Microdochium Patch (Winter Fusarium)
What To Look For
Symptoms start off as small, water-soaked spots on turf that expand and turn gray or tan with a red-brown or dark, greasy-appearing margin. Fluffy, white Mycelia can be observed at the edge of the patches, and often, dead tissue is covered by pink spore masses.
Wet conditions during maximum daytime temperatures of 7-20°C favour this disease, and explosive outbreaks can occur when daytime temperatures are 15-20oC with overcast, foggy or wet weather. It is most common on cool-season turf, especially Winter Grass, but can occur on warm-season turf such as Couchgrass and Kikuyu. This disease is favoured in shaded or poorly-drained locations and excessive nitrogen fertility conditions.
Rotate fungicide classes when multiple applications are used in the season for Microdochium Patch control to prevent resistance development. Addition of a multi-site fungicide when making curative applications will also help minimize resistance development.
Severe Microdochium symptoms, water-soaked spots that turn gray or tan with a red-brown or dark, greasy-appearing margin. Fluffy, white Mycelia can be observed at the edge of the patch.
Dollar Spot, caused by Clarireedia spp., is a widespread and very destructive turfgrass disease that can be observed throughout the year. Dollar Spot is known to attack most cool and warm season turfgrass species, including Winter Grass, Bentgrass, Fescue, Kentucky Bluegrass, Perennial Ryegrass, Couch Grass, Zoysia and Buffalo.
What To Look For
Dollar Spot is favoured by air temperatures ranging from 16-32°C (optimum 21-27°C), with extended periods of high humidity (>85% at night). The disease tends to be most severe with warm days, cool nights, infrequent rain but long dew periods, daily ground fogs that extend leaf wetness periods, and low nitrogen fertility.
Dry weather and extended periods of high temperature above 35°C may shut down summer epidemics of dollar spot. However, autumn outbreaks are common due to either a return to disease-conducive temperatures, increases in moisture or rainfall, or a reduction in cool-season turfgrass vigour.
Symptoms of dollar spot can vary based on the turfgrass species and height of cut. Under close mowing heights, as with intensively-maintained Bentgrass or Winter Grass, the disease appears as small circular straw-coloured spots of blighted turf 2-5 cm in size. On coarser-textured turf maintained under higher mowing practices, the blighted areas can be larger, straw-coloured patches 2-15 cm in diameter. Affected patches frequently coalesce and involve large areas of turf.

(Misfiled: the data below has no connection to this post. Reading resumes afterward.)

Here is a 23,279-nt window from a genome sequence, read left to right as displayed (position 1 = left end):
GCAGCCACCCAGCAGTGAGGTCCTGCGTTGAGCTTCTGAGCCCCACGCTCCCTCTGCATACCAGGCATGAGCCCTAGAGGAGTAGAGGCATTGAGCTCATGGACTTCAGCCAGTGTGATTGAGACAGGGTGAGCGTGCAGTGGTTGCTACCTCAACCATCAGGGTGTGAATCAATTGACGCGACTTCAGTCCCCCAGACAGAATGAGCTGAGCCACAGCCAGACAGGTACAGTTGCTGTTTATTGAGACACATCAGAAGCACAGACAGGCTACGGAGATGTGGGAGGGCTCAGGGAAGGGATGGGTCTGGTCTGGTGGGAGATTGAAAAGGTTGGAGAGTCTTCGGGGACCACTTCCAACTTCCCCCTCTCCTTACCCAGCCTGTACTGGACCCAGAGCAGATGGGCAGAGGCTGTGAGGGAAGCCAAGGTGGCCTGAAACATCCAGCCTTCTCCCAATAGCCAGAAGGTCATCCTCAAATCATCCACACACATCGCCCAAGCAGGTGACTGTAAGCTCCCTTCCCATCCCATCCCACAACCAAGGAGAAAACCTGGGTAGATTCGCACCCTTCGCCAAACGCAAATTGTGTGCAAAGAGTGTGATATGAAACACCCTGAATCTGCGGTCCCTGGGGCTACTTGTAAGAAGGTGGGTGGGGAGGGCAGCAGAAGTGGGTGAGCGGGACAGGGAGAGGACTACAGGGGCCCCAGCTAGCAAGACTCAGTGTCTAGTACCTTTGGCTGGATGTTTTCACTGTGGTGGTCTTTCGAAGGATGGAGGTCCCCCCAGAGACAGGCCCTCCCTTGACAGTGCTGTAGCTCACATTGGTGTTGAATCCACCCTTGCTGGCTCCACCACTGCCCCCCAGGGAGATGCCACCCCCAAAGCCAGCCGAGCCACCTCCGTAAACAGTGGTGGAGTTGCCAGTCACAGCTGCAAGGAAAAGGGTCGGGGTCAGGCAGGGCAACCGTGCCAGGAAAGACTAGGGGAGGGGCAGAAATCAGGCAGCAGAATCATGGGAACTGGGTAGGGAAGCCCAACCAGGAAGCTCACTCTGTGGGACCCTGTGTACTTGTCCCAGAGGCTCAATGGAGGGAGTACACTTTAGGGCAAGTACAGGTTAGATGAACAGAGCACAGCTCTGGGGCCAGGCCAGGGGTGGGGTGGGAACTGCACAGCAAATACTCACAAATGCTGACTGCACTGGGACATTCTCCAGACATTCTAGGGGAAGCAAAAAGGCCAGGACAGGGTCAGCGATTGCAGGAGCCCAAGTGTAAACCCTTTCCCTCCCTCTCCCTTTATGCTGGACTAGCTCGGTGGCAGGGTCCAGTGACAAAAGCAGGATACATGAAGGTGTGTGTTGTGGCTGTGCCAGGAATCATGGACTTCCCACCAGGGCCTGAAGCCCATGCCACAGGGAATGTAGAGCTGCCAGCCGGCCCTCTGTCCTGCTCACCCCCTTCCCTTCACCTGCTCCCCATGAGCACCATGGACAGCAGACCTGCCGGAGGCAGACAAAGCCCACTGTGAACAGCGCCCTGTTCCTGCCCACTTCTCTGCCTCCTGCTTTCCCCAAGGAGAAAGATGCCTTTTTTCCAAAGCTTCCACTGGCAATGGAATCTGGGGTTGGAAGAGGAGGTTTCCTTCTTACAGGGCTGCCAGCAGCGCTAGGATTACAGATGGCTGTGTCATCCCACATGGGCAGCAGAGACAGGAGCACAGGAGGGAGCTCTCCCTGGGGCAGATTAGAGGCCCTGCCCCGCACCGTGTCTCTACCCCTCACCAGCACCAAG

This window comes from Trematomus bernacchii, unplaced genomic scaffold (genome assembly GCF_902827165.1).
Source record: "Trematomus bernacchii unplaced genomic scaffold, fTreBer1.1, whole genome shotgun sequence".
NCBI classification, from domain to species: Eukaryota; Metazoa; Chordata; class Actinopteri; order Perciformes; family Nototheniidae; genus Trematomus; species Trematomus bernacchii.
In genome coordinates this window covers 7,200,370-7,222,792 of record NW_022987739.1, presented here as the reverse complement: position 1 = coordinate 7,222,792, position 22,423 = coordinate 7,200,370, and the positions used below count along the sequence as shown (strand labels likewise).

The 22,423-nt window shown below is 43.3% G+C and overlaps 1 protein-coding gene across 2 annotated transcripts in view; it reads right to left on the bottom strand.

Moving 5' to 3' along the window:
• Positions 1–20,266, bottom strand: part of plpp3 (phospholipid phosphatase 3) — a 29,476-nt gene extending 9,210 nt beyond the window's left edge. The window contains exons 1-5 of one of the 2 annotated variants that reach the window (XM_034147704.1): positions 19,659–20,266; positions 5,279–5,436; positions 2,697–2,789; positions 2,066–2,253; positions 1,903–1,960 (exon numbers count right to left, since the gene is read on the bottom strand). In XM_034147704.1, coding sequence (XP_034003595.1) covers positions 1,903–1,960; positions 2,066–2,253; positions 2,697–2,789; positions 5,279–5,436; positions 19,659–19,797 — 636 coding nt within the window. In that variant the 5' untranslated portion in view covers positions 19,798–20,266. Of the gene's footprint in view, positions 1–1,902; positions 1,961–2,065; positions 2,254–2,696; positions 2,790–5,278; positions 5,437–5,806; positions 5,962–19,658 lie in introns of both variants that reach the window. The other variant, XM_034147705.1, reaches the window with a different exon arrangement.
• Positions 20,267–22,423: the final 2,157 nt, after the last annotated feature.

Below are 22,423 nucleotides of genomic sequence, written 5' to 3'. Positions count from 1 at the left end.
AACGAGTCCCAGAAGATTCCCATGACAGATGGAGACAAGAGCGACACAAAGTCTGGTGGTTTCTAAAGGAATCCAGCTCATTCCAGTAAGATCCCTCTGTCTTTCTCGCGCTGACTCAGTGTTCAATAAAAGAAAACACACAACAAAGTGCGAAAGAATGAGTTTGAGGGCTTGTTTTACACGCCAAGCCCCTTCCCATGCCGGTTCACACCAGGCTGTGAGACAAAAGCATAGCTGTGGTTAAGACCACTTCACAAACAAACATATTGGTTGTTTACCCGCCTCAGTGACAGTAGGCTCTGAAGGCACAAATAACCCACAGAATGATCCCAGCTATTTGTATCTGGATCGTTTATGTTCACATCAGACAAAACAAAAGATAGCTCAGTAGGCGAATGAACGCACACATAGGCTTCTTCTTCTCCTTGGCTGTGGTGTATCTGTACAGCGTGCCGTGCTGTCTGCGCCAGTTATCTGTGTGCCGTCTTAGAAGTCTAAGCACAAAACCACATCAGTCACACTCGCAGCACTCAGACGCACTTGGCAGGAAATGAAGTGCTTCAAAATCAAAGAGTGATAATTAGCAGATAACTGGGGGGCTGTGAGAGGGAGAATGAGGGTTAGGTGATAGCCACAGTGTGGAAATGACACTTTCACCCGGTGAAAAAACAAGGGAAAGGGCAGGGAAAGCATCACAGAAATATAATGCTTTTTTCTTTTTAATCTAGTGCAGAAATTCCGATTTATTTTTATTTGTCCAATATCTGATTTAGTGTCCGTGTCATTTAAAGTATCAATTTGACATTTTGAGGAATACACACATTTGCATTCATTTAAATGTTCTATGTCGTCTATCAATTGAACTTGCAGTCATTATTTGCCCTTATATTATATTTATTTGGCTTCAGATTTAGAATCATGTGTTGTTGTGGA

Distinct hourglass-shaped lesions often develop on infected leaves. On short-mowed turf, whole leaves may become blighted without distinct lesions.
When the fungus is active and leaf surfaces remain wet, a fine, white, cobwebby Mycelium covers the infection centres or diseased patches during early morning hours.
Implementing proper cultural practices is crucial to reducing disease severity. Management tactics include maintaining adequate nitrogen, especially with spoon-feeding during the summer on low mowed cool-season turf; removing dew; avoiding drought stress; alleviating compaction and thatch; and maximizing air movement.
Fungicides are a key part of an integrated Dollar Spot management program. Since dollar spot is a foliar disease, select spray nozzles and volumes that provide good coverage to maximize fungicide activity. Early spring applications of fungicides can significantly delay the onset of Dollar Spot epidemics. DMI fungicides timed for fairy ring and patch disease control (average soil temperatures of 13°C at a 5-10-cm depth) can provide early season Dollar Spot control. Routine fungicide applications are commonly needed through the summer when air temperatures are 21-32°C and should be continued into the autumn for Dollar Spot control.
Resistance to certain classes of fungicides can be significant for Dollar Spot. Resistance to the benzimidazole fungicides is common.
Resistance to SDHI fungicides is suspected but not officially validated yet, but it is critical to avoid overuse of this expanding group of fungicides to limit the chances of resistance developing. Preventive applications and rotating fungicide classes, including the use of multi-site fungicides, is important for reducing the risk and impact of resistance.
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